Offset printing on the old manual machines was just beginning to be phased out when I had that. So it was near obsolete when I learned it.

      Film developing went out just recently.

      Probably half of what I learned in my technology classes was obsolete when I learned it. Schools have a terrible time keeping up with industry.

      I will say that I learned BASIC in 1970 and I still use that today (modified in the form of VBA).

      Mathscinotes

       
  2. akismet-5a3f6666545b653fecda53c66f863fbe says:

    It seems that your list could be subdivided into:
    a) things that were just dumb, then, now, and in the future (drug education, cursive writing, all the Vietnam lies)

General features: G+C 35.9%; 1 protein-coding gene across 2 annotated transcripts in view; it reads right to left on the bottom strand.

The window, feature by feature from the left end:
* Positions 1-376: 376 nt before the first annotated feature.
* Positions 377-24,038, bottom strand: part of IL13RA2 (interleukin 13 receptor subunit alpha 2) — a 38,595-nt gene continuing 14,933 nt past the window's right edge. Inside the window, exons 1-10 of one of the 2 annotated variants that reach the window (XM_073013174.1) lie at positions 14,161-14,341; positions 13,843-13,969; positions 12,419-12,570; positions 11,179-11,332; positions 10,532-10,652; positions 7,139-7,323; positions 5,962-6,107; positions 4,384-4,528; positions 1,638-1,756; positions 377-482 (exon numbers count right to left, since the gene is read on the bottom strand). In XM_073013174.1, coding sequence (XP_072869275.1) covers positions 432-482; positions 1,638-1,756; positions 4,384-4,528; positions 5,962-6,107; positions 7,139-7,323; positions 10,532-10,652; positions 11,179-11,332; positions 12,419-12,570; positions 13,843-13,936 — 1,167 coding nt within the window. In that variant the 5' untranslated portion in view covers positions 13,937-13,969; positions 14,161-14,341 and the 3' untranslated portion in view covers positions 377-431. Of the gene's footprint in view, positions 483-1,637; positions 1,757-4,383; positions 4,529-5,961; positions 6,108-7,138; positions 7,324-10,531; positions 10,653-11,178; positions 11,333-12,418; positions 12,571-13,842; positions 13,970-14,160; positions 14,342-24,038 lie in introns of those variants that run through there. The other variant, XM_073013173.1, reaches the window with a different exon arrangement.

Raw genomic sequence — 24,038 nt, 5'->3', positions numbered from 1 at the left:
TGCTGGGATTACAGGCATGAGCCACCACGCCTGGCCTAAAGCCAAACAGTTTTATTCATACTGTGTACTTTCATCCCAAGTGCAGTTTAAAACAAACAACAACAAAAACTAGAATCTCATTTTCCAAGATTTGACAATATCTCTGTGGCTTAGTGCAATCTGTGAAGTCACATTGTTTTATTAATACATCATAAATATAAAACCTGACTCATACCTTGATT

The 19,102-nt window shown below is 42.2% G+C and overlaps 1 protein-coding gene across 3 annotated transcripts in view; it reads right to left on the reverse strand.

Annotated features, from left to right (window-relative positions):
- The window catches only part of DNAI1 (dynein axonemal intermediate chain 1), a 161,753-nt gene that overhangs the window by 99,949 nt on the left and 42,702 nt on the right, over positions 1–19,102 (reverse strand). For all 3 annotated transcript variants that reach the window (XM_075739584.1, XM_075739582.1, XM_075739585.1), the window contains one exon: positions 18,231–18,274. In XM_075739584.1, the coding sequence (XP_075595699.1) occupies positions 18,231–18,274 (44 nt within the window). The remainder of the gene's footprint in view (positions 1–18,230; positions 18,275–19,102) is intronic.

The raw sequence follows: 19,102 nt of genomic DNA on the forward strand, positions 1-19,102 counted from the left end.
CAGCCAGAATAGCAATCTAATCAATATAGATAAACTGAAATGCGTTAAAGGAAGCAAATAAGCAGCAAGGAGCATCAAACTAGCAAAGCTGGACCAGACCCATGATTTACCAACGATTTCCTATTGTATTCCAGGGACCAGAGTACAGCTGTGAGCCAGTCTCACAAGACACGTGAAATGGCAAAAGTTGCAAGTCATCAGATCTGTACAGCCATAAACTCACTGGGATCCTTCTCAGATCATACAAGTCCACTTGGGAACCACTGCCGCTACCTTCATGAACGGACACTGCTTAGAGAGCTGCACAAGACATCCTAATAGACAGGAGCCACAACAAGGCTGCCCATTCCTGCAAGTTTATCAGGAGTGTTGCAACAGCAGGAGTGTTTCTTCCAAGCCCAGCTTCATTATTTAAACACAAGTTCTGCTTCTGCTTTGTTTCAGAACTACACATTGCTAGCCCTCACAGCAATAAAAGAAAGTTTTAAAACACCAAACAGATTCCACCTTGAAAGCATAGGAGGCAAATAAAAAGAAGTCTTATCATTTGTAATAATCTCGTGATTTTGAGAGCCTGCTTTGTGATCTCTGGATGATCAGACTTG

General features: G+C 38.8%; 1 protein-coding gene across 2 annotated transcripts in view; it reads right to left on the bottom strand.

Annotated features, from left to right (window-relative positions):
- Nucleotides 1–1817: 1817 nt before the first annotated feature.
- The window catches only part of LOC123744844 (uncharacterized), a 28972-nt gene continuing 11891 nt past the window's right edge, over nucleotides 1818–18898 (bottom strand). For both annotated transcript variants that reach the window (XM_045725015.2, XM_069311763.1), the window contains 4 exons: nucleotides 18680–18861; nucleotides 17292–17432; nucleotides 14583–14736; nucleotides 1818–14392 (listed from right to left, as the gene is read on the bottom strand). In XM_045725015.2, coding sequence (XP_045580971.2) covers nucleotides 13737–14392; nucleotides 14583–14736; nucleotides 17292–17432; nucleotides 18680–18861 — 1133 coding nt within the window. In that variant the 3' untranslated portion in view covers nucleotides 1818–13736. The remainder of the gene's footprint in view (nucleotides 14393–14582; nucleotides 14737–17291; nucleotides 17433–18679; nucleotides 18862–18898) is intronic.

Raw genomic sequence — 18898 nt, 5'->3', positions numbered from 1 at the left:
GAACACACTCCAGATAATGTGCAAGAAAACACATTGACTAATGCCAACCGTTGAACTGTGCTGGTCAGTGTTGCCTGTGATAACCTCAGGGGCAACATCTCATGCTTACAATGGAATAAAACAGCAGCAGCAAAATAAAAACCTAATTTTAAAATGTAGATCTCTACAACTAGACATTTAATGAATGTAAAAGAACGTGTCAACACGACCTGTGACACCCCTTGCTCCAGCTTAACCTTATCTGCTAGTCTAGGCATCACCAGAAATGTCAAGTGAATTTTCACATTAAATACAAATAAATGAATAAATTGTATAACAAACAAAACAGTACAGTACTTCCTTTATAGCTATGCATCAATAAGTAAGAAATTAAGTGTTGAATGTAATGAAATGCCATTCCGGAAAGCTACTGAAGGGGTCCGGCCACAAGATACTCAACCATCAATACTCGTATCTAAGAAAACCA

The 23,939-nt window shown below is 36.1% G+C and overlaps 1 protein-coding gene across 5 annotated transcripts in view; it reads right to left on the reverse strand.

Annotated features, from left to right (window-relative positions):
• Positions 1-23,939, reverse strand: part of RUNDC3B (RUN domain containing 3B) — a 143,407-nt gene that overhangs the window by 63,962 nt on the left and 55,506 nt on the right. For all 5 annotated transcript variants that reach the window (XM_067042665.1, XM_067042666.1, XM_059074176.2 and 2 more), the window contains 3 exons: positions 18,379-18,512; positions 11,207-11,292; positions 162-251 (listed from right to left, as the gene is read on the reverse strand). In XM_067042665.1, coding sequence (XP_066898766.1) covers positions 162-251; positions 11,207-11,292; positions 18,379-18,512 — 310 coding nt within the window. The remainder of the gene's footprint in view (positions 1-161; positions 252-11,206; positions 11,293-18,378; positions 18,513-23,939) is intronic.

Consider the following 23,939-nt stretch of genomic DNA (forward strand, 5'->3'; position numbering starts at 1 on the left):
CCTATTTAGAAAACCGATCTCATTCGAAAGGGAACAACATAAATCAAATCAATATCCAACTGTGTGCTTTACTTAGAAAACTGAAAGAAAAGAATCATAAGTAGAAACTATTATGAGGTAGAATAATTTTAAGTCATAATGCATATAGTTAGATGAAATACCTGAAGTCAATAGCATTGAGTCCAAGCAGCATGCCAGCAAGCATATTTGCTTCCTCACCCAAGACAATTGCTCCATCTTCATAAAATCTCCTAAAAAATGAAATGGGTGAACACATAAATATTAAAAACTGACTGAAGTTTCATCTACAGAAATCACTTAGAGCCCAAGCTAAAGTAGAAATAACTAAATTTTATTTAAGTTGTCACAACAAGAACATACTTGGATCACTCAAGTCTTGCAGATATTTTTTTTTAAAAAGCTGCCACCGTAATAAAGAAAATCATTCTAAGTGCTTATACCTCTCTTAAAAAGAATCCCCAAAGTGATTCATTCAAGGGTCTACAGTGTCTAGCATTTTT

b) things that were clever then, but dumb now (rebuilding carburators, film development)
    c) things that you think were dumb, but probably still had some value (typing... your computer looks a bit like that old typewriter, film development might not happen much, but many photoshop tools are overtly digital analogs of old darkroom techniques).

    I'd argue that only category a) are a problem. Otherwise, it's like the argument that we should only fund research that we know will be useful... following that filter probably would have led to a lot more of category b) still being taught today.

     
    • mathscinotes says:

      I agree completely with your statement. I am just amazed at the amount of time I spent on learning things that ended up being wrong or obsolete by the time I got into the workplace. I have some engineers in their early 30s. Some of their training is following a similar path to mine.

      Thanks for the response.

      Mathscinotes